- 2015 Federal Election
Mazda zooms into Langley with new facility
Much like they say in real estate, it is all about location, location, location.
That played a big factor in the decision to open a new Mazda Canada Parts and Distribution Centre in Langley.
The new two-storey, 125,000 square foot facility has been open since January but held its official grand opening last week.
The facility is located in the Gloucester Industrial Park at 5011 275 Street.
It includes a parts distribution warehouse, dealer training facility and Mazda Canada’s Western regional office, which was previously in Richmond. And it employs about 25 people so far.
It will serve B.C., Alberta, Saskatchewan and Manitoba and the 37 Mazda dealerships in those four provinces.
“It was strategically located (just off the TransCanada highway) and that is a perfect route to support our dealers heading east (to western Canada) and also well located to serve our dealers in the Lower Mainland and throughout B.C.,” said Don MacPhee, Mazda’s director of customer service.
He also added that it is ideally located close to the Deltaport Terminal, rail and the U.S. border.
“We think we optimized the right spot here in Langley,” MacPhee said.
“It is an excellent business park.”
Another reason for selecting this location was the people factor.
“We found out there was a high quality, very skilled workforce here in the Langley area and that is one of the reasons we chose (here),” said Kory Koreeda, president of Mazda Canada.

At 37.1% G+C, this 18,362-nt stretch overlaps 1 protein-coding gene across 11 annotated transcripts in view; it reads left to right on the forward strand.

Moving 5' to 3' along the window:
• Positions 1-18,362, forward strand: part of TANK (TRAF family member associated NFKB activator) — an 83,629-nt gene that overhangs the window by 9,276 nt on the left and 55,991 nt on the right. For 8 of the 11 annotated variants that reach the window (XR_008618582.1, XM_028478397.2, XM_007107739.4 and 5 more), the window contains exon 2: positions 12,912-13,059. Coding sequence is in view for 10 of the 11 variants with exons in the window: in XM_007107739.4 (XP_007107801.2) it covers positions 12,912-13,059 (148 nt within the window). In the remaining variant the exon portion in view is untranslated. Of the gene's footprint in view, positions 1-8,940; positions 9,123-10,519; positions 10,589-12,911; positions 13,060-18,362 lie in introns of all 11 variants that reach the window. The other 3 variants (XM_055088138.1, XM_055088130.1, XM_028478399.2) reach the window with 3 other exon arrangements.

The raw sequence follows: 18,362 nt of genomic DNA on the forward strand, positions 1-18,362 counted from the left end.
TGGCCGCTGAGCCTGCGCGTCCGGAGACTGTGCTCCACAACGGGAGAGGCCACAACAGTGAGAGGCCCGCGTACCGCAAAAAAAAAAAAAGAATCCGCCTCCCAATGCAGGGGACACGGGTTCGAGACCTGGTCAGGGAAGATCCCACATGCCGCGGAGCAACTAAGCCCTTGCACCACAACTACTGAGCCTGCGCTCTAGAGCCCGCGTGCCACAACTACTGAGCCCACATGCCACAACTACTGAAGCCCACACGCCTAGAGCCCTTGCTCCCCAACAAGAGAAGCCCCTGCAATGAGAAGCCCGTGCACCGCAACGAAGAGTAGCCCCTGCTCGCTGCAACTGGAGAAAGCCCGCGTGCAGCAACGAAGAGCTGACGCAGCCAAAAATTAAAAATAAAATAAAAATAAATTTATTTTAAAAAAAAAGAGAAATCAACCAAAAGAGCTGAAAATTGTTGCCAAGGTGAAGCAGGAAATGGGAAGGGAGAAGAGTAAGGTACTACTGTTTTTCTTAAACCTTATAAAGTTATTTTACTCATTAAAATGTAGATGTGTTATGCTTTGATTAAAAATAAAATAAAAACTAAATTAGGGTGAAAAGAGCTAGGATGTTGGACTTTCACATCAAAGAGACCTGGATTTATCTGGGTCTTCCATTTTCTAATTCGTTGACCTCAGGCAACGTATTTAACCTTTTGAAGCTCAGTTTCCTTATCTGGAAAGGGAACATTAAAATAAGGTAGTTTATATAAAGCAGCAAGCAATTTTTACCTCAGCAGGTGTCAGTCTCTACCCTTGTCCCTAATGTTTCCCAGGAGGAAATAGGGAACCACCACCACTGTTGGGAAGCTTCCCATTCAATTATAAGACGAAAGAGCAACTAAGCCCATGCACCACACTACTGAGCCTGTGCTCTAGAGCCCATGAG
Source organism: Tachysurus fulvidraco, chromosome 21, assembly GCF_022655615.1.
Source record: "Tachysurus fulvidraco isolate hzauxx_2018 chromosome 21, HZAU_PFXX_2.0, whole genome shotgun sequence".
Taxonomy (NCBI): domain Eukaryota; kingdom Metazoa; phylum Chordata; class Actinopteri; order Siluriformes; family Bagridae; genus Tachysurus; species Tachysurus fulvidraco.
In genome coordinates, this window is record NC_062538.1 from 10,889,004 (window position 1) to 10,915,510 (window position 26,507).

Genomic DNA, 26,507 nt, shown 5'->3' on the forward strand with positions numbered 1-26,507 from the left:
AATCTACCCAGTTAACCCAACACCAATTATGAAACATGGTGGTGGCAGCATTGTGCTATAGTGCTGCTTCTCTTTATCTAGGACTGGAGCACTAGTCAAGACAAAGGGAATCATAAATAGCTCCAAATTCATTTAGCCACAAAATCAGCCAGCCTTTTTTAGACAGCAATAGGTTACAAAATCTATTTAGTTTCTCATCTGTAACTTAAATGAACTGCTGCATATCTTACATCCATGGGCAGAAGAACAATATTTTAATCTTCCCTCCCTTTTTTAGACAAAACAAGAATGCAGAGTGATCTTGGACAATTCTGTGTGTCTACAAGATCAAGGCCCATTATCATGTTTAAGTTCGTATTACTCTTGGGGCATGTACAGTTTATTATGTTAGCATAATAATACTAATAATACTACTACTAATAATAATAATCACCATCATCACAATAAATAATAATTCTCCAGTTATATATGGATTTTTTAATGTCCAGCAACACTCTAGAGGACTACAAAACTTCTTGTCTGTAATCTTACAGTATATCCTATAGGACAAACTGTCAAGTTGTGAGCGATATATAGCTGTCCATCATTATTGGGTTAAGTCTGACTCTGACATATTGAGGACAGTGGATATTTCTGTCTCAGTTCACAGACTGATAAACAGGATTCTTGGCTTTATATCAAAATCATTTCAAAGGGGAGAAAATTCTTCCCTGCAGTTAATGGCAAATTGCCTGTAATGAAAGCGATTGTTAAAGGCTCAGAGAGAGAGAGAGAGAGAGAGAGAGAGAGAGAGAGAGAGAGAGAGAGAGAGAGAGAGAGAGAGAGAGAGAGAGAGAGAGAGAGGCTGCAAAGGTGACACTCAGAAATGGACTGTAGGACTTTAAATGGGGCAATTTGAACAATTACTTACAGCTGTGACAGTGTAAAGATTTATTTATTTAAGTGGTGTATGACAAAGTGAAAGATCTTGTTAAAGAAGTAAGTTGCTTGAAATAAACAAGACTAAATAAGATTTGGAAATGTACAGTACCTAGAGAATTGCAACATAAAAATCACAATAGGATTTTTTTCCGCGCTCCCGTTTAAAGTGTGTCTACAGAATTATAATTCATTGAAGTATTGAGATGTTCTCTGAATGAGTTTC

Previously, there were four parts and distribution centres in North America, three in the U.S. and one in Canada.
Seventy per cent of Mazda’s parts arrive from Japan at Deltaport Terminal and were then shipped to Mississauga, Ont. and then shipped back to B.C. and the other western dealers.
With the pressure of rising fuel costs, enhancing customer service and a desire to embrace green business practices, Mazda knew they had to develop a more efficient system.
The new system has five PDCs in the U.S. and two in Canada — Mississauga and Langley.
Parts will now be delivered from Langley overnight to B.C. dealers so they have them first thing in the morning and can provide a quicker turnaround time for customers.
The facility also uses special insulation in its dock doors and exterior walls to prevent the loss of heating and cooling, utilizes equipment chargers designed to reduce energy consumption; and has advanced fluorescent lights linked to motion sensors that reduce electricity consumption.
And previously, parts were packaged up in cardboard boxes for shipping. Now, parts are delivered to dealers in reusable steel cages and plastic containers. The cages fold up compactly when empty, for shipment back to the PDC. Another bonus is less freight damage with the wire cages. Parts from Japan are left in their original cardboard packaging, but other parts like nuts and bolts are put in re-useable plastic totes in cages.
The project was designed and built by the Beedie Development Group. Neovia Logistics Services is responsible for managing the warehouse operations.